ANSWERS FOR CHAPTER 3

LIVING WITH THE EARTH

MULTIPLE CHOICE

1.The wordwide increase of development and use of new technology to increase the yield of food crops is termed the ________.

2. The greatest single disadvantage of planting a single crop would be ________.

3. Where there is common land, air, or water, some people will take advantage of this and degrade the land and its resources to their own advantage and at the expense of others is termed ________.

4. Plants which are able to synthesize their own food substances are called ________.

5. A condition when fields remain unplanted for several years in order to regain moisture and nutrients.

6. Wetlands appear in every biome except ________.

7. The range of animal and plant species and the genetic variability of these species is referred to as ________.

8. The brown tree snake and the zebra mussel exported to foreign soils have become examples of ________ .

9. The continent with the most serious food shortages is ________.

10. Food quantity is expected to increase due primarily to ________.

11. People unable to acquire the basic food they need to function are considered ________.

12. The ________ refers to that "demand level" corresponding to purchasing power without regard to food requirements.

13. World population rates rose sharply during ________.

14. The primary greenhouse gas contributing to global warming is ________.

15. Paul Erlich of Stanford University thinks the impact of humanity on earth is determined by ________.

16. The notion where resource use and replacement come into balance and the discharge of pollutants is minimized.

17. The benefits of the tropical rainforests include:

18. The most fertile of the world's soils lie in the:

19. Land degradation in arid, semi-arid, and dry sub-humid areas by human activities is termed ________.

20. The continent experiencing the greatest loses from land degradation is ________.

 

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TRUE/ FALSE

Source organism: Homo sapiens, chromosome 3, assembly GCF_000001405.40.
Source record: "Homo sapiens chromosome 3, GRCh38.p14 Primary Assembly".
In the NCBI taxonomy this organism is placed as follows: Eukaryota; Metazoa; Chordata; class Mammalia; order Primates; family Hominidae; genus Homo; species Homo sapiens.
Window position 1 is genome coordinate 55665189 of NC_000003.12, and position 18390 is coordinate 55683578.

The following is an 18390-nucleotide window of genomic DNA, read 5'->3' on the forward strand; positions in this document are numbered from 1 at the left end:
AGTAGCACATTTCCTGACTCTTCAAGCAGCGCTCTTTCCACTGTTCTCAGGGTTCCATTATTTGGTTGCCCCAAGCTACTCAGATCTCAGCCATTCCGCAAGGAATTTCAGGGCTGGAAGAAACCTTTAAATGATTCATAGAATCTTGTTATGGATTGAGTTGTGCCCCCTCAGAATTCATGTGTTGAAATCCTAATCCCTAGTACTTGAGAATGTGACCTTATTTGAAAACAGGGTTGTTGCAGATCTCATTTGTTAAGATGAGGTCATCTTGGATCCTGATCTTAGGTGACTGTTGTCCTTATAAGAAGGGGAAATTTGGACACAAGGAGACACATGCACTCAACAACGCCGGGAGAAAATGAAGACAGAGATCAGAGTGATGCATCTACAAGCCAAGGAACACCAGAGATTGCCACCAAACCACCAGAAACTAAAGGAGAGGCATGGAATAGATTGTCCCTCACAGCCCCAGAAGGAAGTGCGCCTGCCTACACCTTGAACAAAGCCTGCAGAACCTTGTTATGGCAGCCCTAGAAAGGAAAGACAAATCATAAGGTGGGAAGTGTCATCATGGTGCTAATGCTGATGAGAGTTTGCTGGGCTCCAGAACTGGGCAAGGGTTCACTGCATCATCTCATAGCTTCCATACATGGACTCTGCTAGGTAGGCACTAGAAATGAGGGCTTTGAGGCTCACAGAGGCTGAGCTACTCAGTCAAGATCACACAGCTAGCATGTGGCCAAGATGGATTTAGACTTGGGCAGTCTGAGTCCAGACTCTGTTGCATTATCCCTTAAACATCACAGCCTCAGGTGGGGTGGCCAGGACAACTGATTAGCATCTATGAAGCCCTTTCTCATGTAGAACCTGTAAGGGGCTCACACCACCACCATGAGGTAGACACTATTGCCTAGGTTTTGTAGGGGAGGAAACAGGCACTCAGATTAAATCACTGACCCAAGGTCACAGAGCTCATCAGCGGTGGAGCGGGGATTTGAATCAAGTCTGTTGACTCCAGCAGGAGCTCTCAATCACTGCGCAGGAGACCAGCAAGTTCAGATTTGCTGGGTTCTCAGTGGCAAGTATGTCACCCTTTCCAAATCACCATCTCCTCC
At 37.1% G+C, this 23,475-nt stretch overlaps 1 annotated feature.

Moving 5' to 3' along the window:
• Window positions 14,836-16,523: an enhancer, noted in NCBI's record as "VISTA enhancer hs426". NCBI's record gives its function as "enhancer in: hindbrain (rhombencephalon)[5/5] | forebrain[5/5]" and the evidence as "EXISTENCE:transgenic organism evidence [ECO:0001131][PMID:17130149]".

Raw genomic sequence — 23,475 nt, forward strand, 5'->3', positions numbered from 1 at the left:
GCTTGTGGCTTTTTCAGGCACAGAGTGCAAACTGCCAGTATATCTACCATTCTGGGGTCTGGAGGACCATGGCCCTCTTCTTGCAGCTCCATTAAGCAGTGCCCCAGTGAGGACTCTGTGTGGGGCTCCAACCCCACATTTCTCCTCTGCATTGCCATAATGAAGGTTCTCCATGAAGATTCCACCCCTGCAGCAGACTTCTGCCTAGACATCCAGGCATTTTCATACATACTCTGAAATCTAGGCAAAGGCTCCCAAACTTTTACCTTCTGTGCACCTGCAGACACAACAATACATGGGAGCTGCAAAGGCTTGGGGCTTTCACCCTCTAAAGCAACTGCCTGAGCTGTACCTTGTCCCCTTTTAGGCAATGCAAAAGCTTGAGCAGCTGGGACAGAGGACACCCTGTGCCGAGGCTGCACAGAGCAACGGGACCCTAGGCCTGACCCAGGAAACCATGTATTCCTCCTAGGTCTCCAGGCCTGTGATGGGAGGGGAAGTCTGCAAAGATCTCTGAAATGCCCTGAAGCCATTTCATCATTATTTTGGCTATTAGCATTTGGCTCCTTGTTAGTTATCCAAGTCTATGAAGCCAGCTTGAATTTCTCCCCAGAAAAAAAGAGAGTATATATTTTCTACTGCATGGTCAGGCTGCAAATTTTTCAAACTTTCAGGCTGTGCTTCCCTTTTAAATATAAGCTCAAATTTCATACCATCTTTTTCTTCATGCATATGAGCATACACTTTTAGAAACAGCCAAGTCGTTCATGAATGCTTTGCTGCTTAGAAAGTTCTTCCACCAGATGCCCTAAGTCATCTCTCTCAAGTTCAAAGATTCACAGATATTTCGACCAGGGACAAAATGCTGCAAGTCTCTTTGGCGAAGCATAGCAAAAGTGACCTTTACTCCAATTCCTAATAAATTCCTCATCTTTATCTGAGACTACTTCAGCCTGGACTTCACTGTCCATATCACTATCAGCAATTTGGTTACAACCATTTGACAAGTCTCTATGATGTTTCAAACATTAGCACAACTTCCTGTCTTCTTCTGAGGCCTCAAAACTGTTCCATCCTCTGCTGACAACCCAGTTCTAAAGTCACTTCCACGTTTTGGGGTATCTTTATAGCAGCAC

1. Malthus published an article in 1789 stating that the human population is growing arithmetically.

T. _______ F. _______ (False)

 

2. Cornucopians are people who believe that the shear number of people aren't a problem, but that greater technology and innovation will easily sustain larger populations.

T. _______ F. _______ (True)

 

3. Gene guns are used to transfer genetic information to various plants.

T. _______ F. _______ (True)

 

4. The pioneer mentality should be continued while working toward a sustainable development.

T. _______ F. _______ (False)

 

5. Clay soils consist of gritty particles

T. _______ F. _______ (False)

 

6. One method of reducing soil erosion, where farmers plant on hillsides is termed terracing.

T. _______ F. _______ (True)

 

7. Soil erosion claims over a billion acres cropland annually around the globe.

T. _______ F. _______ (True)

 

8. Wetlands are boring areas with little or no importance.

T. _______ F. _______ (False)

 

9. The destruction and fragmentation of habitat is one major threat to biodiversity.

T. _______ F. _______ (True)

 

10. Acid deposition from the release of nitrogen and sulfur oxides have caused dramatic ecological effects in the United States.